For Bon Appetit, by Alex Delany.
When you host a dinner party, timing is everything. Serving a few dishes that require different ingredients and techniques can make for a stressful night of cooking. Time management is key, and if you’re going to be serving pasta (because everyone loves some pasta), it’s easy for your noodles to overcook while your mind is on seven other things. Luckily for you, there’s a way to avoid the stress of making sure your pasta is cooked just right, exactly when you want it. With a bit of oil, a Ziploc bag, some water, and your favorite pasta, you can cook noodles a day in advance and forget about them until a few minutes before serving. Less anxiety. More pasta.
According to senior food editor Rick Martinez, you can cook your penne or gemelli or bucatini up to 48 hours before you want to serve it, but really, any time that day is fine. Once your noodles are finished boiling (al dente), you can take them out of the pot, while reserving some pasta water for whatever beautiful sauce you’ll be making later that night. Martinez say you should take one or two tablespoons of olive oil and drizzle it onto your noodles, tossing them to make sure they are all coated. Once your noodles cool for about 15 minutes, dump them in a large Ziploc bag and put the sealed bag in the refrigerator.
Coating your noodles in olive oil is the key to this entire process. Not only does the oil give them a subtle flavor, it also helps to control moisture in the bag. Dry noodles are bad for business. When the moisture leaves the pasta, the noodles get sticky and clumpy. A coating of olive oil provides a barrier, keeping the moisture in, the air out, and your pasta fresh and separated.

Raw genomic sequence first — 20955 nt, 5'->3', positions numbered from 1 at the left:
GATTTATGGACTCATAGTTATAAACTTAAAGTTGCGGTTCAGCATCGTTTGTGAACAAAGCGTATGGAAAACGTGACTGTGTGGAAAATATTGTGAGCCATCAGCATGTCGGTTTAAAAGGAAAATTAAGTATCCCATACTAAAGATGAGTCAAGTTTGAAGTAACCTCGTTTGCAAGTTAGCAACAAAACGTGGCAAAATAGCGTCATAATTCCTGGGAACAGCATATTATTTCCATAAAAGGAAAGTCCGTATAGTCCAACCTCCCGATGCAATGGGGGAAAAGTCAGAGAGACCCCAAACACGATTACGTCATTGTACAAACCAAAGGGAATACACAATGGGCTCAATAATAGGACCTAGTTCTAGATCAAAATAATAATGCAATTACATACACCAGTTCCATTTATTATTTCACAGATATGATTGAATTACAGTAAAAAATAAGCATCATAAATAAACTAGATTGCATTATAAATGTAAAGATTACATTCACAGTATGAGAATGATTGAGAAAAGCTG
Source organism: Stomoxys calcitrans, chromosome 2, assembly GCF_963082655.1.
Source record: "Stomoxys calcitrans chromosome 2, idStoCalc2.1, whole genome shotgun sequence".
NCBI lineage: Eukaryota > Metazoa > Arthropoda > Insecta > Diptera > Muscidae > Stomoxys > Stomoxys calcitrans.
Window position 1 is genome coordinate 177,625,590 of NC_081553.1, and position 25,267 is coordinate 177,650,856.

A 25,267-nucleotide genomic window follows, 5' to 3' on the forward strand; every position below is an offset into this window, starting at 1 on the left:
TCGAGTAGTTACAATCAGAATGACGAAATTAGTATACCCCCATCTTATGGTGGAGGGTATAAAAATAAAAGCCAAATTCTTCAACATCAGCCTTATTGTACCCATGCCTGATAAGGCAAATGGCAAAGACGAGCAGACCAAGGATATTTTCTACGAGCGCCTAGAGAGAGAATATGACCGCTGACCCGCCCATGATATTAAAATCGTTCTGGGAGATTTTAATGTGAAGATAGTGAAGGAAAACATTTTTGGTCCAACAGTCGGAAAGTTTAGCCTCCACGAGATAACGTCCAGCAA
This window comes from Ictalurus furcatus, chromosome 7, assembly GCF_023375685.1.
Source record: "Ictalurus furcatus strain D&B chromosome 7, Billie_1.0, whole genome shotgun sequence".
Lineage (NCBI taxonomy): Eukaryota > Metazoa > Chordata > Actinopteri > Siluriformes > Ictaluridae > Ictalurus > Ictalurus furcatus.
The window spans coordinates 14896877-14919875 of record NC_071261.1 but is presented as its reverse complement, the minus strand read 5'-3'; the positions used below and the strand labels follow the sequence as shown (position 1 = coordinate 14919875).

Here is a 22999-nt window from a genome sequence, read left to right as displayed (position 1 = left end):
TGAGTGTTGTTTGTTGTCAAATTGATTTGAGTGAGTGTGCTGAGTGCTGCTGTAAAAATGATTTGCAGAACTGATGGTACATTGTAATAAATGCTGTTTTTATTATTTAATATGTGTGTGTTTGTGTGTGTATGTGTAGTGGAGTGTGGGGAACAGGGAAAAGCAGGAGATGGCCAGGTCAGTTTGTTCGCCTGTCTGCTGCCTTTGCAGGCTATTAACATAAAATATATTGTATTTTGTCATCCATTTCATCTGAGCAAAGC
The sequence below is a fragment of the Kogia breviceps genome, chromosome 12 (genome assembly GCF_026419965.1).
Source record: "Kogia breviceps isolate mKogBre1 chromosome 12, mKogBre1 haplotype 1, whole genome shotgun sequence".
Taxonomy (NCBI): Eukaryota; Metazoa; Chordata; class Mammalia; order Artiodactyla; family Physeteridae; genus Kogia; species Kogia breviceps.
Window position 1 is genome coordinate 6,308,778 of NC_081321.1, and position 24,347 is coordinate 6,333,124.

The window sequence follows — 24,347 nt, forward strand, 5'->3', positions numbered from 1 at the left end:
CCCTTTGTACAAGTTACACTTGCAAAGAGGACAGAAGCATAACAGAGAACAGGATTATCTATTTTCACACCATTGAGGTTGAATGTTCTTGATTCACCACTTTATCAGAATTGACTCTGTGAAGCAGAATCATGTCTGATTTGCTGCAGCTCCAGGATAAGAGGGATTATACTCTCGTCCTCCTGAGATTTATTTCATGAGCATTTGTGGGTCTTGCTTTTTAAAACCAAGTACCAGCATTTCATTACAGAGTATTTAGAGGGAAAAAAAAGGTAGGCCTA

At this point, your noodles have been off-duty in the fridge for a while, but now it’s time to get them back in action. Serving time is near. Set your pasta pot on the stove and bring salted water to a boil. Now, you want to shock the pasta you’ve already cooked in the boiling water. Martinez cautions that you shouldn’t cook your noodles any more than they’ve already been cooked, so a 30 second soak is all you need. While talking to Martinez, he explained that the point here is to warm the pasta to serving temperature and remove most of the oil. Once your noodles have been warmed and strained, you can continue cooking them as if they were just brought out of the pot for the first time.
An extra 10 minutes makes a huge difference when you have 4 or 5 dishes to serve to a group of hungry people. It’s all about finding ways to minimize frantic scrambling (and cold, ready-too-soon pasta), and this preemptive technique does just that. Even if you don’t use your 10 minutes for your other dishes, at least you’ll have some time to take a breath and grab the magnum to pour a glass of wine for yourself.
You’ve got your noodles, now it’s time to finish the job with one of our favorite pasta recipes.
Editor in Chief Adam Rapoport Runs You Through the Easiest Cheesiest Pasta:
More from Bon Appetit: